TODAY |

New Zealand bottled water exports skyrocket as Government struggles to decide whether to charge royalties

New Zealand's bottled water exports have skyrocketed in the last year, up more than 270 per cent - most of which is heading to China. 

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The Government is currently struggling to deliver on its election promise to charge bottled water exporters. Source: 1 NEWS

The figures from Stats NZ come as the Government struggles to decide whether to charge a royalty on bottled water. 

In September 2018, New Zealand was sending 31.5 million litres overseas (valued at $26 million) and in 2019 it jumped to almost 118 million litres (valued at $62 million). 

Aotearoa Water Action's Nikki Glading said it was "a lot of our best, clean water, it's also an awful lot of plastic bottles".

"We're no longer seeing little small plants operating locally, we're seeing large plants that have massive investment from overseas."

The bottled water industry has sparked vigorous public protest and has forced strong political debate. 

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The Opposition Leader says he supports a levy on bottled water, and that Eugenie Sage had the final word on a plant in Whakatane. Source: Breakfast

Overseas interest in New Zealand's bottled water is expanding, with the bulk of exports heading to China, followed by the US. 

Yesterday, it was announced new rules around water bottling will see an extra hoop to jump through for overseas investors.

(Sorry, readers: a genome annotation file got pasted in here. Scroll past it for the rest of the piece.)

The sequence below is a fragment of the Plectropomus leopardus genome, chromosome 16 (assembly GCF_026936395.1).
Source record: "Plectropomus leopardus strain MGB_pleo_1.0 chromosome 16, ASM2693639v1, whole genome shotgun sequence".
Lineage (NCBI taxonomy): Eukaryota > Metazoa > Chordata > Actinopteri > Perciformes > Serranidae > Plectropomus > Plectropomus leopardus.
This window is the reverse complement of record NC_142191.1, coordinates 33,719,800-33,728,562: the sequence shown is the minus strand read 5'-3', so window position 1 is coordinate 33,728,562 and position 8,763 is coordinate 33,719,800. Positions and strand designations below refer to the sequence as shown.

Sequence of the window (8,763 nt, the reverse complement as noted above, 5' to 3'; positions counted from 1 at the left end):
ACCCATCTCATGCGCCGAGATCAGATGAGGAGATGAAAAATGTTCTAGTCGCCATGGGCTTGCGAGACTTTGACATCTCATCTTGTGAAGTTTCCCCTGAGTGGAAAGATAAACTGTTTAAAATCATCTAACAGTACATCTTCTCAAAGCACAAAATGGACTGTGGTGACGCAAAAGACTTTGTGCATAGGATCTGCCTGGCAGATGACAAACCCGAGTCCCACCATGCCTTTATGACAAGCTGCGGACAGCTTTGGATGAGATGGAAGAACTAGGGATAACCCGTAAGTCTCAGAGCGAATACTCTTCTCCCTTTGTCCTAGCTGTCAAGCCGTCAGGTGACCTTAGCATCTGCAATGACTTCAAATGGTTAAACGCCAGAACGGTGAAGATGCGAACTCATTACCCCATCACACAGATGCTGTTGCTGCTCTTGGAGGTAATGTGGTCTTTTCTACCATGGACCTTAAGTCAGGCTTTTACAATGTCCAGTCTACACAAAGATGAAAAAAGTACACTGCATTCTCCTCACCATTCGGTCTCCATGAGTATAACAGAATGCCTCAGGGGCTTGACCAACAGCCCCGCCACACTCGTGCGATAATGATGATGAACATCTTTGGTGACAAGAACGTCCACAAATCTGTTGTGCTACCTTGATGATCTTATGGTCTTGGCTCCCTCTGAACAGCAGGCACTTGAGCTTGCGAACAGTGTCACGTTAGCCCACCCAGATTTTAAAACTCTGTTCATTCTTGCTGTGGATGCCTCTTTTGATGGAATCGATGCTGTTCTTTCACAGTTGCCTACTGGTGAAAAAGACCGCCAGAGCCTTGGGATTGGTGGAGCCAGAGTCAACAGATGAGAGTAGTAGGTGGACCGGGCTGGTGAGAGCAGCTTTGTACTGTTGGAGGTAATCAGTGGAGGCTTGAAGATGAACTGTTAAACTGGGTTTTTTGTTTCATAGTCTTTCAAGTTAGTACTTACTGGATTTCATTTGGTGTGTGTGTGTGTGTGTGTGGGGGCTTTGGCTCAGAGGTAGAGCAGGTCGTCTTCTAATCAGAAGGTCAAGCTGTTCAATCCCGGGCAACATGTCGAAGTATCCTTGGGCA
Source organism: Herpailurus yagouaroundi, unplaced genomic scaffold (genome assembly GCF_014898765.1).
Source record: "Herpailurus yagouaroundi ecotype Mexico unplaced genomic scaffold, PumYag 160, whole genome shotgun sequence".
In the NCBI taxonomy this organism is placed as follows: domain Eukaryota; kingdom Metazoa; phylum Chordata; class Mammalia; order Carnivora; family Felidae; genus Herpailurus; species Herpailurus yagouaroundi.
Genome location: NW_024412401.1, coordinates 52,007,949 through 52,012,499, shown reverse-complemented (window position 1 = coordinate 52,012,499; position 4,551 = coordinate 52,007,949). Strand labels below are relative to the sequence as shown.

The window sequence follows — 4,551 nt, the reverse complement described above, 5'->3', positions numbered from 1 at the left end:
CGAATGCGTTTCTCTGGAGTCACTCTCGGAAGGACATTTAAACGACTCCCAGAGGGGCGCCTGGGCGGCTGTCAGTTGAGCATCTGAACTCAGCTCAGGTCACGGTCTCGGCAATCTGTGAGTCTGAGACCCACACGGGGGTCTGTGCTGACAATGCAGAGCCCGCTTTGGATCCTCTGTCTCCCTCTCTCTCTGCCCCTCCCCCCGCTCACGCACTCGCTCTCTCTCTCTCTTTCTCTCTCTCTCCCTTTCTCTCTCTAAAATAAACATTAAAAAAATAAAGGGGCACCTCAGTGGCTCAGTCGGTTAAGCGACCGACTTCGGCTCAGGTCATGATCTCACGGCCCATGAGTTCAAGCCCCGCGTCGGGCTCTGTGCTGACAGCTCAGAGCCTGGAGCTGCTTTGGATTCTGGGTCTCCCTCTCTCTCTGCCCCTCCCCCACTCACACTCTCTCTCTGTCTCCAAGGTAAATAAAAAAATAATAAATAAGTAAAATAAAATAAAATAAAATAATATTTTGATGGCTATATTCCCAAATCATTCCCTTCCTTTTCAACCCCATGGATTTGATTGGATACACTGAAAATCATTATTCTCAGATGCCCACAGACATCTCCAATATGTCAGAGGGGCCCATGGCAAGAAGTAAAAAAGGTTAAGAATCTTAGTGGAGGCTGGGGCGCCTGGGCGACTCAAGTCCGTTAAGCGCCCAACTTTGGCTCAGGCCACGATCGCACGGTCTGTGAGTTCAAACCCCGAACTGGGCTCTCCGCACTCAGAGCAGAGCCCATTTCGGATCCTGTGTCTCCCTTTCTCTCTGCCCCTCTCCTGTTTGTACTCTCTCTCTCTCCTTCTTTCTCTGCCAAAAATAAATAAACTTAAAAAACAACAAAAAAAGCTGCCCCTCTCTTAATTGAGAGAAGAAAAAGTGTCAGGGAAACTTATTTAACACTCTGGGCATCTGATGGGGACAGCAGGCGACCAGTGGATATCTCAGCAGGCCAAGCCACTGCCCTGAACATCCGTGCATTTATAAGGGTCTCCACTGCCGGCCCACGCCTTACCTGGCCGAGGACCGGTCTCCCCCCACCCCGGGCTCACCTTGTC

Environment Minister David Parker said the Government will now "require consideration of the impact on water quality and sustainability of a water bottling enterprise, when assessing an investment in sensitive land". 

It will look at the positive and negative impacts on water quality and sustainability. The Government is still looking at whether to put royalties on bottled water exports.

Labour, NZ First and the Green Party promised action on water bottling and is written into the Labour-NZ First coalition agreement to introduce a royalty. However, two years on the detail is still being debated. 

National leader Simon Bridges called it a broken promise. 

"This is just another area where they've failed miserably to deliver on their promises."

Mr Parker said there were complications around royalties, "Māori rights and interests and some other issues which we're trying to work through". 

Another option could include a fee on a containers, but opponents say such a move could drive demand. 

"What that creates is a revenue stream which is going to incentivise those consents to be granted," Ms Glading said.